That being said, something has injured American diplomatic staff in Cuba. The State Department has confirmed the incidents and that some individuals had to receive medical treatment. There is a distinct suggestion from the recording AP has released that sounds are man-made, too.

“What it is telling us is the sound is located between about 7,000 kilohertz and 8,000 kilohertz,” Kausik Sarkar, an acoustics expert and engineering professor at The George Washington University, told AP after listening to the audio. “There are about 20 peaks, and they seem to be equally spaced. All these peaks correspond to a different frequency.”

Whatever is causing the noise, the attacks have led to a cooling of U.S.-Cuba relations, which had been improving since President Barack Obama eased travel and economic restrictions for Americans visiting the island and reopened the American Embassy in Havana in 2015. The U.S. government has so far avoided accusing Cuban authorities of being behind the attacks, instead accusing them of failing to meet their obligations to keep international diplomatic personnel safe.

A car drives past a billboard in Havana protesting the United States’ embargo of Cuba in 2016., Guillermo Nova/Picture Alliance/DPA via AP

The United States has still retaliated over the incidents. Just in October 2017, the U.S. government expelled 15 Cuban diplomats and demanded a further 60 percent reduction in personnel working at the country’s Embassy ion Washington, matching an earlier voluntary reduction in the total number of Americans in Havana. In September 2017, the State Department had ordered all nonessential personnel out of Cuba, saying it could not guarantee their safety.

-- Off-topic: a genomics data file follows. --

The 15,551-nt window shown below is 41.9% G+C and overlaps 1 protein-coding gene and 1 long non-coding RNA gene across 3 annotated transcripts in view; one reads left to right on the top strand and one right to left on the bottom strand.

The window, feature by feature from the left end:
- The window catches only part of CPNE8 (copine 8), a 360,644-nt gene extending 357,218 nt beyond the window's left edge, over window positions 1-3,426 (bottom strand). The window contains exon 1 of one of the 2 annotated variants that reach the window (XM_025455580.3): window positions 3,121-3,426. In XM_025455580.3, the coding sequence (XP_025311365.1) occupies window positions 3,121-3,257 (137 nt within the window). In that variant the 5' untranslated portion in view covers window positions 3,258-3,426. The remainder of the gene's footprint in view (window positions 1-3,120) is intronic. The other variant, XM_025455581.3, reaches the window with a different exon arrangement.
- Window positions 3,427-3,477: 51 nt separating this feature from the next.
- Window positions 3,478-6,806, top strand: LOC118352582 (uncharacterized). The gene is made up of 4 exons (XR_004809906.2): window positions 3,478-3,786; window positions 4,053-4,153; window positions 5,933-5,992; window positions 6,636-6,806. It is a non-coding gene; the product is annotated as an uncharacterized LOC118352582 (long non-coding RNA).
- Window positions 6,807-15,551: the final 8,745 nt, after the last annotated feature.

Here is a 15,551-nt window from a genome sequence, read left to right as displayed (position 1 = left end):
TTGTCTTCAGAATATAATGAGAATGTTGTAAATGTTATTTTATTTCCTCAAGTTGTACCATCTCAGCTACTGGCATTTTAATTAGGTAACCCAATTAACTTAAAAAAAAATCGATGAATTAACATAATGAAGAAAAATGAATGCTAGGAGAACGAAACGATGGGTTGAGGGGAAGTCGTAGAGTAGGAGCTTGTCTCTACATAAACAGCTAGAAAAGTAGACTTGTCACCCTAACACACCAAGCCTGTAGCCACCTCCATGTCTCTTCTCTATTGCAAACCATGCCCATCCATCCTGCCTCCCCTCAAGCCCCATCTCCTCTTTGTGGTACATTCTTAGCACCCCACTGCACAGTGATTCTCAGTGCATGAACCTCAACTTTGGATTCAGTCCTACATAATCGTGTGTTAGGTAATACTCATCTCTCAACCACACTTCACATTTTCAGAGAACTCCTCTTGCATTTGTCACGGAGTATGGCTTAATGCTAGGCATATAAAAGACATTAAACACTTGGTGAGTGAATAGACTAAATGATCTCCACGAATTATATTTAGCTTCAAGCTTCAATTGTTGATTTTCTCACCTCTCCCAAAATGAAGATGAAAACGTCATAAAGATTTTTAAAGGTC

Cuban officials continue to insist that they are not behind the attacks and are working through their own investigation into the incident. One prevailing theory is that at third party, most likely Russia, is behind the sonic barrages and sought to halt the warming of ties between Cuba and the United States, which it may have seen as a threat to its own interests.

Another possibility is that the Cubans were involved and were looking to retaliate against the policies of President Donald Trump and his administration. None of this adequately explains why Canadian diplomats, representatives of a country that has long had ties with Cuba, also fell victim to what appear to have been entirely separate, but similar assaults.

Based on the limited information available, it’s impossible to say for sure whether these individuals came under attack from some advanced sonic weapon or experienced some other odd confluence of symptoms. At least now you can listen to the chirping yourself.

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Joseph Trevithick Avatar

Joseph Trevithick

Deputy Editor

Joseph has been a member of The War Zone team since early 2017. Prior to that, he was an Associate Editor at War Is Boring, and his byline has appeared in other publications, including Small Arms Review, Small Arms Defense Journal, Reuters, We Are the Mighty, and Task & Purpose.